Digital Catapult, the UK’s leading advanced digital technology innovation centre, has appointed the country’s first applied artificial intelligence (AI) ethics committee, in order to help guide the responsible development of AI applications in the UK.
The Machine Intelligence Garage Ethics Committee has been established to help define and apply ethical AI standards in practice, and will be working closely with Digital Catapult’s Machine Intelligence Garage incubator to help UK AI start-ups adhere to these principles.
The new committee is chaired by Luciano Floridi, Professor of Philosophy and Ethics of Information & Digital Ethics at Oxford University, and consists of a further 11 notable academics and AI professionals.
From principles to practicalities
The team is divided into the Steering Group, who will oversee the development of principles and tools to facilitate responsible AI in practice, and the Working Group, who will work closely with startups developing their propositions through Digital Catapult’s Machine Intelligence Garage programme.
While the programme itself provides access to expertise and computational power, the Working Group’s collaboration with Machine Intelligence Garage startups will ensure that the Committee’s work is tested and grounded in practice.
Commenting on the announcement, Dr Jeremy Silver, CEO of Digital Catapult said:
The role of the Machine Intelligence Garage Ethics Committee extends beyond regulation. This group of leading thinkers will be working hands-on with cohorts of AI companies to help ensure that the products and services they deliver have an ethical approach in their design and execution.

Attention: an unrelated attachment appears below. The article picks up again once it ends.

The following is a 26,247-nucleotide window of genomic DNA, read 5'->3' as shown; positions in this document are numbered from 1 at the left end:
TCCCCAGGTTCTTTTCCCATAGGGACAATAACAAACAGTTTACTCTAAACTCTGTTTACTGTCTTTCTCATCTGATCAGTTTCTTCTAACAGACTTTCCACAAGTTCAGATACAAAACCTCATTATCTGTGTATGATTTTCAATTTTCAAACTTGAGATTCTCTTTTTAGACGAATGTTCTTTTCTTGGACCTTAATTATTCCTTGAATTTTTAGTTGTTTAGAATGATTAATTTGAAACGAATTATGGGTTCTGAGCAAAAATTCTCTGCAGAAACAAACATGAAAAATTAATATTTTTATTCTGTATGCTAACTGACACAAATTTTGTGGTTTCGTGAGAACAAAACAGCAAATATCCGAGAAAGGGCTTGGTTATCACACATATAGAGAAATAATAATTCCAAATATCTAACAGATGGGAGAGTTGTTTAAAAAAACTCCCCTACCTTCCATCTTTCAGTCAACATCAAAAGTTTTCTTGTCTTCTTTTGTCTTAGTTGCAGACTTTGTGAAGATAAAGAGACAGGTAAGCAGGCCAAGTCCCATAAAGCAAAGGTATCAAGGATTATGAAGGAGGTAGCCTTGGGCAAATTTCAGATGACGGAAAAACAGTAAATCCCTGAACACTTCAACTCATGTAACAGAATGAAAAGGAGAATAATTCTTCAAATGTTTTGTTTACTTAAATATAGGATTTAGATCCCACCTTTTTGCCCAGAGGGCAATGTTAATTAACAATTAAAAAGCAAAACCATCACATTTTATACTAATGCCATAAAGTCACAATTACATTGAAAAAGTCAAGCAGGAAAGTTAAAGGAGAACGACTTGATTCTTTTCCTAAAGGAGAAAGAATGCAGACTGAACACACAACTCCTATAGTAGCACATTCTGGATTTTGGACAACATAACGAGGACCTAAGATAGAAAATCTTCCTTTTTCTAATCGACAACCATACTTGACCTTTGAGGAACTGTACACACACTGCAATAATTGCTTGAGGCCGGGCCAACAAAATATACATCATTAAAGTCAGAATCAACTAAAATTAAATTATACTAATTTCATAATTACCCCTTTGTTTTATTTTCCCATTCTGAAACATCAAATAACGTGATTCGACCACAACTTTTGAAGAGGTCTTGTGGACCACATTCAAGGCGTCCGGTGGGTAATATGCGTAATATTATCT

“A number of other organisations are also approaching these issues, notably the Ada Lovelace Institute and the Centre for Data Ethics and Innovation, with whom we look forward to collaborating.”
Dr Silver puts this desire for collaboration from such organisations down to Digital Catapult’s proximity to the ground, working with real companies to develop real machine learning and AI applications – addressing ethical issues as they go.
Committee Chairman Luciano Floridi added, “The development of AI is accelerating – and everyday we’re witnessing new proof of its huge potential. However, its development and applications have significant ethical implications, and we would be naive not to deal with them.
“I’m honoured to be leading such a noteworthy group to deliver a set of principles and tools to guide the ethical development and use of AI moving forward.”
The Machine Intelligence Garage Ethics Committee will now work on refining its guiding principles for responsible AI development, enabling companies to evaluate their work for risks, benefits, compliance with data and privacy legislation and social impact and inclusiveness, among other criteria. The first working principles are set to be delivered in September.
Internet of Business says
The appointment comes at a time when AI’s rapid evolution is raising ethical questions around suitable applications, data bias, security, and privacy.
The responsible use of algorithms and data is paramount for the sustainable development of machine intelligence applications, as concluded by the recent House of Lords Artificial Intelligence Committee report.
However, at present, there is a gap between theory and practice, between the ‘what’ of responsible AI and the ‘how’. There is demand from all sizes of organisation for help on defining and applying ethical standards in practice.
With their close collaboration with AI developers, Digital Catapult is well placed to tackle this practical hurdle, particularly with Machine Intelligence Garage Ethics Committee’s intellectual and professional pedigree.
Meanwhile, Google has developed an ethical AI strategy of its own.